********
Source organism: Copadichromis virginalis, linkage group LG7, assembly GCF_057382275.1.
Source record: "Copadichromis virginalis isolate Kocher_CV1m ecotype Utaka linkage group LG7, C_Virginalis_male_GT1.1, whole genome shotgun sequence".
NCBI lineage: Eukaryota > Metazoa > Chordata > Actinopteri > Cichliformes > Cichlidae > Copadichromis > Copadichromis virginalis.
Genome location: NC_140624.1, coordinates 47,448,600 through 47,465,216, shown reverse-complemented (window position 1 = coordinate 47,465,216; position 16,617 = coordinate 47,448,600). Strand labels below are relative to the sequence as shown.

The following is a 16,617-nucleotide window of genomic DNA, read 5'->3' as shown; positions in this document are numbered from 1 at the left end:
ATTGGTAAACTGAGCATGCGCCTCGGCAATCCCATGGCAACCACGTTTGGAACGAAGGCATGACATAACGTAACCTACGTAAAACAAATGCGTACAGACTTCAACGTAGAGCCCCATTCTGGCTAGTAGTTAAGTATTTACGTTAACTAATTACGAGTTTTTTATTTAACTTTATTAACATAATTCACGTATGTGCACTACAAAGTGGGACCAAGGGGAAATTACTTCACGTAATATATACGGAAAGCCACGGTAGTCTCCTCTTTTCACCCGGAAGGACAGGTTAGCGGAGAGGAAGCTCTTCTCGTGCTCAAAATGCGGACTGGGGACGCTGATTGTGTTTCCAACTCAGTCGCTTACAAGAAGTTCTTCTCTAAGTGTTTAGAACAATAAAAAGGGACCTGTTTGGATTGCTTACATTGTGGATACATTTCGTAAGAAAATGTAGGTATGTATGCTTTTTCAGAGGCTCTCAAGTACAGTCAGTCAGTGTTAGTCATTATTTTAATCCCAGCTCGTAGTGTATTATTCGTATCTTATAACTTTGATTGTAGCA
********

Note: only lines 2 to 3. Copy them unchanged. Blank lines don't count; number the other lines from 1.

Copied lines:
Source record: "Copadichromis virginalis isolate Kocher_CV1m ecotype Utaka linkage group LG7, C_Virginalis_male_GT1.1, whole genome shotgun sequence".
NCBI lineage: Eukaryota > Metazoa > Chordata > Actinopteri > Cichliformes > Cichlidae > Copadichromis > Copadichromis virginalis.